Kieran Trippier, Jadon Sancho, Chris Smalling – when you think about English players currently challenging for silverware abroad, these are the names likely to come to mind.
But there is one more name that is likely to have been overlooked: Curtis Edwards.
The 25-year-old former Middlesbrough Academy player is currently loving life at Swedish club Djurgårdens, who are just one point away from lifting their 12th league title.
Led by the head coaching duo of Kim Bergstrand and Thomas Lagerlof, the team are currently three points clear at the top of the Allsvenskan with just one match remaining.
Despite their slender advantage at the top of the standings, there are still two other horses in the final stretch for the title. Djurgårdens, with a goal difference of +34, are three points ahead of Malmö (goal difference +35) and Hammarby (also +34).
This is without a doubt one of the most exciting and unpredictable title battles in recent memory. And Edwards is in the thick of it all.
“It feels good, it’s a position we want to be in,” Edwards told Planet Football ahead of Djurgårdens clash with Örebro this week, which they won 3-0. “There are two tough games left, but if we play like we have been hopefully we can win them.
“After the last game when everyone was on 59 points, I’ve never seen it before. Now we have a little cushion, we have a decent home game coming up that we can win.”
Edwards has enjoyed an incredible career so far in Sweden, playing under Graham Potter in the Östersunds side that won the domestic cup and troubled Arsenal in a Europa League knockout tie.
It has marked a remarkable rise for the 25-year-old, who was working on a building site and considering an apprenticeship just four years ago.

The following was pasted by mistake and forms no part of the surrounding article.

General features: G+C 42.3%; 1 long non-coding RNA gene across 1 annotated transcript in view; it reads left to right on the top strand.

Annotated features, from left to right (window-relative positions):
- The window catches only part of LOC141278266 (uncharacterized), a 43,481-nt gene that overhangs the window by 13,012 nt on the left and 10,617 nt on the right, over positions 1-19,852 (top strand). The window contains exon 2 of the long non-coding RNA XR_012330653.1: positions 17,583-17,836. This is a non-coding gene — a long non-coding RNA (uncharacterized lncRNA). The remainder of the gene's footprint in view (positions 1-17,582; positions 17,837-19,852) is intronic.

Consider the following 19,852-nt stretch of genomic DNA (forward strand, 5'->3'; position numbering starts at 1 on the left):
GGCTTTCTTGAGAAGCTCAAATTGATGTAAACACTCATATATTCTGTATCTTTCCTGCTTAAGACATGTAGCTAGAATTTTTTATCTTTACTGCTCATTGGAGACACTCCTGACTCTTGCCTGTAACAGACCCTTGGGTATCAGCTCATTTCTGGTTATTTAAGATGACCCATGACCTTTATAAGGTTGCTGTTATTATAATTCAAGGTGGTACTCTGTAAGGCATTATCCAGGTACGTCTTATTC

“I was playing Northern league in England on a Saturday. One guy from Middlesbrough was playing in the third division in Sweden, Dale Hopson – he plays for Whitby now, and he said, ‘Would you come across to Sweden and play?’
“I was working seven to five every day on a building site and wasn’t really happy and I thought, ‘Nothing can really go wrong, I might as well try and see what happens.’
“There wasn’t a big risk. I was going to start a two-year apprenticeship and when I rang I was told that if I don’t enjoy the first few months in Sweden I can go and return to the apprenticeship.
“It wasn’t about going out to play professionally, it was about getting away and experiencing something new. Within six or seven months I was signed with a team in the top league and I don’t look back really.”
Edwards is now on course for a winners’ medal in the Allsvenskan should his side do the business in their final match against IFK Norrköping.
A draw is all that is needed to seal the clubs first league title since 2005. Not bad for a player who was plying his trade in the ninth tier of English football as recently as 2016.
By Seb Sternik